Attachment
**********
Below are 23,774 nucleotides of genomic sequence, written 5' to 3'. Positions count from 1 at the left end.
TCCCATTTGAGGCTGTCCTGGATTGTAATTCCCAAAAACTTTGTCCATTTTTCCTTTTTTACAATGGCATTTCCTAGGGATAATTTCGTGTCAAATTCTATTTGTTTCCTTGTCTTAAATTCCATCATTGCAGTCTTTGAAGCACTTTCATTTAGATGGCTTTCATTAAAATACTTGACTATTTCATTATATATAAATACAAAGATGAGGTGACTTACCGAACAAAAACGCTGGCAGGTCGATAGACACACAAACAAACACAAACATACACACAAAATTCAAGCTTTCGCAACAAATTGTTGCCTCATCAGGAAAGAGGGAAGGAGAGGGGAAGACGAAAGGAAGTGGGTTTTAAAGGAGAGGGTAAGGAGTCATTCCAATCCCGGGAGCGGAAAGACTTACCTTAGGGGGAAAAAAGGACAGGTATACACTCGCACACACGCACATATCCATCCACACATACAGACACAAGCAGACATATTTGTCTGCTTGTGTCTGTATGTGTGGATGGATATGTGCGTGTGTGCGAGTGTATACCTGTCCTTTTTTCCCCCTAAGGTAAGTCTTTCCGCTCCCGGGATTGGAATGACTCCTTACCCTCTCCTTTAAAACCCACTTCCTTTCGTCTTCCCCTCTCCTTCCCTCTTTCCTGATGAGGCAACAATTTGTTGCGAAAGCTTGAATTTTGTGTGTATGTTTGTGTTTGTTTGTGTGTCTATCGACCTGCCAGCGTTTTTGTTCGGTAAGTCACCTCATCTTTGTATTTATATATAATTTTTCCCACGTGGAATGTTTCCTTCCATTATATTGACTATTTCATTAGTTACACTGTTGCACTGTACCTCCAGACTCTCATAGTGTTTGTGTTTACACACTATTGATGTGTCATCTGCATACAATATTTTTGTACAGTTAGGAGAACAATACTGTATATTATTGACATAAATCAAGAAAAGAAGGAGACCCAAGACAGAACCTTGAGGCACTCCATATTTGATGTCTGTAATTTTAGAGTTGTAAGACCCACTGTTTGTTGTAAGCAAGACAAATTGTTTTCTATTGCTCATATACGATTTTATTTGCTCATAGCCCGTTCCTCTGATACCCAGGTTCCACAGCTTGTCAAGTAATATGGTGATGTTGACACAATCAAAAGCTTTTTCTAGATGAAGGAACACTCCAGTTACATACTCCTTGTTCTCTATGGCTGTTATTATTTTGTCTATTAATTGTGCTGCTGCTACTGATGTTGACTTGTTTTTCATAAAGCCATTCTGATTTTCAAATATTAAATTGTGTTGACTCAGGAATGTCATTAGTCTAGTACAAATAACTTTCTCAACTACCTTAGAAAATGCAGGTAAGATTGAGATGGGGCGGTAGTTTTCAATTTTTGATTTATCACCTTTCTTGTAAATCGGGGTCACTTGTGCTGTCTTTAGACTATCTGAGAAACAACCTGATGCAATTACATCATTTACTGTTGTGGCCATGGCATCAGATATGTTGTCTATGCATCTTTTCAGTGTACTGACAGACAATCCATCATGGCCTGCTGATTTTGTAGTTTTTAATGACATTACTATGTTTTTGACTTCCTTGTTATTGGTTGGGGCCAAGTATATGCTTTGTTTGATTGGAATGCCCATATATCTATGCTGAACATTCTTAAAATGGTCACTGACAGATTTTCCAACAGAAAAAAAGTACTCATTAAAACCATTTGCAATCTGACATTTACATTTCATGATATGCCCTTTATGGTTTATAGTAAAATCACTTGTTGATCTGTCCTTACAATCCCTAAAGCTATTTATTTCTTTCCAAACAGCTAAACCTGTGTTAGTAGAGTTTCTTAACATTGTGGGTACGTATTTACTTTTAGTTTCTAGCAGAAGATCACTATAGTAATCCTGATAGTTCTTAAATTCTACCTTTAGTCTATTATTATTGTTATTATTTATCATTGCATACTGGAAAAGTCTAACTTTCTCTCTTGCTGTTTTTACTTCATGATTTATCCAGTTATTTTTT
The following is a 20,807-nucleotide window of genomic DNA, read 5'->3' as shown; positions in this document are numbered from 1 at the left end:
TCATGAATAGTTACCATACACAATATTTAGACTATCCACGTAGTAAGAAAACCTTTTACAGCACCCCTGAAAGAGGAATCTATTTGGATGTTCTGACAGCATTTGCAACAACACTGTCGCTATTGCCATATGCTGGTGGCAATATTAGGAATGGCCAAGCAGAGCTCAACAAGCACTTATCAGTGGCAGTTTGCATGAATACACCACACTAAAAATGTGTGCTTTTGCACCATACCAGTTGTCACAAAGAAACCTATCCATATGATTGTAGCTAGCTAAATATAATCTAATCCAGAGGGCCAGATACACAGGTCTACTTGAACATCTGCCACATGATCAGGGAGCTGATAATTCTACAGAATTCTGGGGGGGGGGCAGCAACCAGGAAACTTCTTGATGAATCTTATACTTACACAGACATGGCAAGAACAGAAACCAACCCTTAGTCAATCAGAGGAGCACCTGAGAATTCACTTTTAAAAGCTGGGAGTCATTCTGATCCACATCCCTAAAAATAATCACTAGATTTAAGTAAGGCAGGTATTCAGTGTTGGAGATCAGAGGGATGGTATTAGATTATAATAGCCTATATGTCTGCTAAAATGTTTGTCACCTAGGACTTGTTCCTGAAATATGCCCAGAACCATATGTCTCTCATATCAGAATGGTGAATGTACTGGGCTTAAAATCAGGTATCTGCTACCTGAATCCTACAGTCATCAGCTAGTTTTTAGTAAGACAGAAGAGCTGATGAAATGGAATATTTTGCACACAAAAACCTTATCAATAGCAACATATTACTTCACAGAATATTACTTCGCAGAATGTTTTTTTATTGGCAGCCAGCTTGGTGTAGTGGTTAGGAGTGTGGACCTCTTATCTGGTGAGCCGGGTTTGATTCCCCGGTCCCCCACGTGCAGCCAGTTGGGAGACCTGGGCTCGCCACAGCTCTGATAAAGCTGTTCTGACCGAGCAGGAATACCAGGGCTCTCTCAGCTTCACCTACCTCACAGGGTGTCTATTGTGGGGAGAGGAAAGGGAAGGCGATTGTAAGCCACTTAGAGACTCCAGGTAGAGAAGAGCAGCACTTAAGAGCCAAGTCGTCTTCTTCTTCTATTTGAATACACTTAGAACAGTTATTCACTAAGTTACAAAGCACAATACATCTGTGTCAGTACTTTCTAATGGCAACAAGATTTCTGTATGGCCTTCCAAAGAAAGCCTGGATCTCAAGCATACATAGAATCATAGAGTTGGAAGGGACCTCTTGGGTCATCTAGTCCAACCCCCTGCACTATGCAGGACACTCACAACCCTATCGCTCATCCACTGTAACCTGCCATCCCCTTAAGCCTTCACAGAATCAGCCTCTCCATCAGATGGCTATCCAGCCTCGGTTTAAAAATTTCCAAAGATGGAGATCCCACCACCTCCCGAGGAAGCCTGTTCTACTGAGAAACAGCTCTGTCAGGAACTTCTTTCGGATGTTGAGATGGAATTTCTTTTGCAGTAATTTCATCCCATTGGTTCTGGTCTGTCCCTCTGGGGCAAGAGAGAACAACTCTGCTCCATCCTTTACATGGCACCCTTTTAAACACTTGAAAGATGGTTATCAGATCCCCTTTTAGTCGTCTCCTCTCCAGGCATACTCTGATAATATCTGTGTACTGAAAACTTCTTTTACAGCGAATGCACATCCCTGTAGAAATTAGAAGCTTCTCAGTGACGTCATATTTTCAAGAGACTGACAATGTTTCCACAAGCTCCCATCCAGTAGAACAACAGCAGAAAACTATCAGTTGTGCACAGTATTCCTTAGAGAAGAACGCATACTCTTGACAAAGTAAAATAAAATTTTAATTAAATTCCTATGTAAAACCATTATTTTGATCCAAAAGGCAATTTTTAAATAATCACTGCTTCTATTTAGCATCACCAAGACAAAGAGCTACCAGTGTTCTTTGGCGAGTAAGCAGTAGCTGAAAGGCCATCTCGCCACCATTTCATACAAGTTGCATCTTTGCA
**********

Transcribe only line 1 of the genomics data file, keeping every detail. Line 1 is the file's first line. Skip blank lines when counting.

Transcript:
Below are 23,774 nucleotides of genomic sequence, written 5' to 3'. Positions count from 1 at the left end.